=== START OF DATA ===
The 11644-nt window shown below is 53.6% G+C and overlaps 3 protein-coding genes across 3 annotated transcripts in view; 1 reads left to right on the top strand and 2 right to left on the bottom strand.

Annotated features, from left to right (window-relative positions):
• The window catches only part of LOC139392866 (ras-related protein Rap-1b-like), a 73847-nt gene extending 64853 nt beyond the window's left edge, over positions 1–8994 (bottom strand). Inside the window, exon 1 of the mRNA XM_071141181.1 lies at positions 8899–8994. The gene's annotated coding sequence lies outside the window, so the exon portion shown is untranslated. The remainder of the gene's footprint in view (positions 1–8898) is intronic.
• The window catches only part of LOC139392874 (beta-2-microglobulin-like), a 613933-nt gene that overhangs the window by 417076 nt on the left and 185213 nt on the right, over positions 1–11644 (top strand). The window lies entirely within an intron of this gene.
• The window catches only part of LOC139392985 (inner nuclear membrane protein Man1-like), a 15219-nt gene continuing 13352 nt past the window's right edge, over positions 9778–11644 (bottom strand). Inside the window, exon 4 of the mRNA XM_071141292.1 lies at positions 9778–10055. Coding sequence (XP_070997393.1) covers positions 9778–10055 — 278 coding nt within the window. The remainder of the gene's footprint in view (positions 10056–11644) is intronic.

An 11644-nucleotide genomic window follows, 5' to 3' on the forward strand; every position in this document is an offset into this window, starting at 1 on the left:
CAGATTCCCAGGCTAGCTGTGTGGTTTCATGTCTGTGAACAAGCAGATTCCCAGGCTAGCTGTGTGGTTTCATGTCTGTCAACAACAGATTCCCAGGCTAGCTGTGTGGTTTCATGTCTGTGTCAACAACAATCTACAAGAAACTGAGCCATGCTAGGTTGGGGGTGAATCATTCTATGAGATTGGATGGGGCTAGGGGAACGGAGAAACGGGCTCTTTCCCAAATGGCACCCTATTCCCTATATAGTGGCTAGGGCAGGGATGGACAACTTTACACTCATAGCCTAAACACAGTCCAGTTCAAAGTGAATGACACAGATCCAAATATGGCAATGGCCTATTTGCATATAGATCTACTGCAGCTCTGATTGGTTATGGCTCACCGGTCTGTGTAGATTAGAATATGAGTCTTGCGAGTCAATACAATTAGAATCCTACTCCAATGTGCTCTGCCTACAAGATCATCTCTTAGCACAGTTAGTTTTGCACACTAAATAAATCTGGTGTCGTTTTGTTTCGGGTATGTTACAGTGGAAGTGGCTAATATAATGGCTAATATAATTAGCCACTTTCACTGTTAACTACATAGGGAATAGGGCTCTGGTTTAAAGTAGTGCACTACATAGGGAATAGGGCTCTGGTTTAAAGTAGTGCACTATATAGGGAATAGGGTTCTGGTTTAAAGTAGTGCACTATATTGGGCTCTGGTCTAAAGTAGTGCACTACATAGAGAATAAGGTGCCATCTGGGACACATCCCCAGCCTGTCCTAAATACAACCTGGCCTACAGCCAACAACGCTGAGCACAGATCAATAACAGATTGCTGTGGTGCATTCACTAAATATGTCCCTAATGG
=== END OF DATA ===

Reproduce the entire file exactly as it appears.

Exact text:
The 11644-nt window shown below is 53.6% G+C and overlaps 3 protein-coding genes across 3 annotated transcripts in view; 1 reads left to right on the top strand and 2 right to left on the bottom strand.

Annotated features, from left to right (window-relative positions):
• The window catches only part of LOC139392866 (ras-related protein Rap-1b-like), a 73847-nt gene extending 64853 nt beyond the window's left edge, over positions 1–8994 (bottom strand). Inside the window, exon 1 of the mRNA XM_071141181.1 lies at positions 8899–8994. The gene's annotated coding sequence lies outside the window, so the exon portion shown is untranslated. The remainder of the gene's footprint in view (positions 1–8898) is intronic.
• The window catches only part of LOC139392874 (beta-2-microglobulin-like), a 613933-nt gene that overhangs the window by 417076 nt on the left and 185213 nt on the right, over positions 1–11644 (top strand). The window lies entirely within an intron of this gene.
• The window catches only part of LOC139392985 (inner nuclear membrane protein Man1-like), a 15219-nt gene continuing 13352 nt past the window's right edge, over positions 9778–11644 (bottom strand). Inside the window, exon 4 of the mRNA XM_071141292.1 lies at positions 9778–10055. Coding sequence (XP_070997393.1) covers positions 9778–10055 — 278 coding nt within the window. The remainder of the gene's footprint in view (positions 10056–11644) is intronic.

An 11644-nucleotide genomic window follows, 5' to 3' on the forward strand; every position in this document is an offset into this window, starting at 1 on the left:
CAGATTCCCAGGCTAGCTGTGTGGTTTCATGTCTGTGAACAAGCAGATTCCCAGGCTAGCTGTGTGGTTTCATGTCTGTCAACAACAGATTCCCAGGCTAGCTGTGTGGTTTCATGTCTGTGTCAACAACAATCTACAAGAAACTGAGCCATGCTAGGTTGGGGGTGAATCATTCTATGAGATTGGATGGGGCTAGGGGAACGGAGAAACGGGCTCTTTCCCAAATGGCACCCTATTCCCTATATAGTGGCTAGGGCAGGGATGGACAACTTTACACTCATAGCCTAAACACAGTCCAGTTCAAAGTGAATGACACAGATCCAAATATGGCAATGGCCTATTTGCATATAGATCTACTGCAGCTCTGATTGGTTATGGCTCACCGGTCTGTGTAGATTAGAATATGAGTCTTGCGAGTCAATACAATTAGAATCCTACTCCAATGTGCTCTGCCTACAAGATCATCTCTTAGCACAGTTAGTTTTGCACACTAAATAAATCTGGTGTCGTTTTGTTTCGGGTATGTTACAGTGGAAGTGGCTAATATAATGGCTAATATAATTAGCCACTTTCACTGTTAACTACATAGGGAATAGGGCTCTGGTTTAAAGTAGTGCACTACATAGGGAATAGGGCTCTGGTTTAAAGTAGTGCACTATATAGGGAATAGGGTTCTGGTTTAAAGTAGTGCACTATATTGGGCTCTGGTCTAAAGTAGTGCACTACATAGAGAATAAGGTGCCATCTGGGACACATCCCCAGCCTGTCCTAAATACAACCTGGCCTACAGCCAACAACGCTGAGCACAGATCAATAACAGATTGCTGTGGTGCATTCACTAAATATGTCCCTAATGG